Cannabis for medical usage

Cannabis is all over the news; whether it be a debate about legalization or celebrities waxing lyrical about their flirts

Ani Kolleshi / Unsplash


Cannabis is all over the news; whether it be a debate about legalization or celebrities waxing lyrical about their flirts with cannabis. Marijuana, at the moment is front page news.

Everyone is aware of the pros and cons of recreational cannabis, but how many people are fully clued up on the other use for the weed; its medicinal properties?

Actual scientific research into this area of cannabis use may be limited. However, there is plenty of evidence based data and peer reviewed studies carried out to merit further exploration.

There are several areas of medicine where cannabis is thought to have shown medical benefits:


Anyone who has experienced the ‘munchies’ will appreciate that both cannabis and dronabinol (Marinol), cause an increase in the appetites of people suffering from AIDS-related anorexia. Cannabis could also be responsible for increasing the CD4+ cells in patients infected with HIV.

Amyotrophic Lateral Sclerosis

Amyotrophic Lateral Sclerosis (ALS), also known as Lou Gehrig’s disease, progressively kills the nerve cells that control voluntary movements, eventually leading to death. The synthetic cannabinoid, Naboline, can reduce the pain of those suffering from ALS. Additionally, cannabis can help with loss of appetite, drooling, pain, depression and spasticity associated with ALS.


Despite being less effective than Megace (megestrol acetate), Dronabinol helps to fight against anorexia and weight loss that results from cancer. Even more so, Dronabinol and the cannabis based spray Oromucosal, can help ease the pain of cancer patients. It may also help ease the nausea and vomiting that comes with chemotherapy.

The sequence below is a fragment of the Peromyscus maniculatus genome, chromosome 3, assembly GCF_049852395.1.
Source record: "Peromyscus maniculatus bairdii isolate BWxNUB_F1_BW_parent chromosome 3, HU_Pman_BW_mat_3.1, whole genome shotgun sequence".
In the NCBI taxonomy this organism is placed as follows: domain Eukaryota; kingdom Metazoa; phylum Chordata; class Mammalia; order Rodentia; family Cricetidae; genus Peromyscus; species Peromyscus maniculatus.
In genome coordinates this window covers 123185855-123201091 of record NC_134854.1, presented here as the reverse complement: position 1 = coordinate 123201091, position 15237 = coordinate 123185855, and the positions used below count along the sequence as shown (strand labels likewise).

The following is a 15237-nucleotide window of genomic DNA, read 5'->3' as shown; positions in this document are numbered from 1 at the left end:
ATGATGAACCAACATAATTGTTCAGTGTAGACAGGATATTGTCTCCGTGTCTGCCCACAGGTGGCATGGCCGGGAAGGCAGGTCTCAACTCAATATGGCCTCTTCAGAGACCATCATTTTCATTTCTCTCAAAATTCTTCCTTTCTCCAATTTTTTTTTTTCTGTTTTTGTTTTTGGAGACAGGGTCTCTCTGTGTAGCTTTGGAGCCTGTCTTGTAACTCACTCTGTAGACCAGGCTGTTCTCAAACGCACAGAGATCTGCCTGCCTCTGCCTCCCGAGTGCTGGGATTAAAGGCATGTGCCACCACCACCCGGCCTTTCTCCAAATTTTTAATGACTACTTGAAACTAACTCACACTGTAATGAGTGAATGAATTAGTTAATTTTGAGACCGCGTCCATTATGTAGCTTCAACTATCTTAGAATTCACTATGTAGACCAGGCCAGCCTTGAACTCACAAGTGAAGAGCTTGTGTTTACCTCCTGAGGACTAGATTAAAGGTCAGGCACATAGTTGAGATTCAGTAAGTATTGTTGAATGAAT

Crohn’s Disease

It may be possible that Marijuana reduces the severity of symptoms from flare-ups caused by Crohn’s, an inflammatory disease of the bowels. Marijuana may also make a contribution to remission of the disease.


It has been shown that Cannabis helps reduce the frequency of epilepsy seizures for people who are resistant to medication therapy.


Some of the symptoms attributed to fibromyalgia may be alleviated by consuming cannabis. In addition, there is research suggesting that nabilone may help to alleviate pain and anxiety that comes with the disease.


Glaucoma affects the optical nerve and can lead to you losing vision and eventually total blindness. Damage takes place because of increased intraocular pressure. Research has shown that THC, marijuana’s active ingredient, may relieve intraocular pressure.

Hepatitis C

Nabilone and Dronabinol are two synthetic cannabinoids that could aid anorexia. They also may be responsible for reducing nausea that comes from taking the Hepatitis C medications Ribavirin and Interferon.
Cannabis may also help patients to stick with drug regimens and possibly cause improvement in virologic responses of people taking hepatitis drugs. All in all, cannabis can make taking hepatitis drugs much easier.

Multiple Sclerosis

Cannabis, along with nabilone and cannabidiol oromucosal spray could aid pain relief and spasticity that results from multiple sclerosis. An autoimmune disease, Multiple sclerosis affects the spinal cord and brain, eventually leaving people unable to walk.

Rheumatoid Arthritis

Oromucosal spray derived from cannabis may help with the alleviation of pain caused by rheumatoid arthritis. It can even help reduce the activity of the disease.

Closing Thoughts

Psychosis and depression have not been included on this list of conditions for two reasons. Firstly, there is limited research on the benefits of cannabis for dealing with these two conditions. Secondly, a dichotomy exists in how people view cannabis and mental illness. Some people believe that cannabis is a cure for mental illness, others believe as strongly that it is a cause.

Until there is proper detailed research into the medical benefits of cannabis, this dichotomy will remain.

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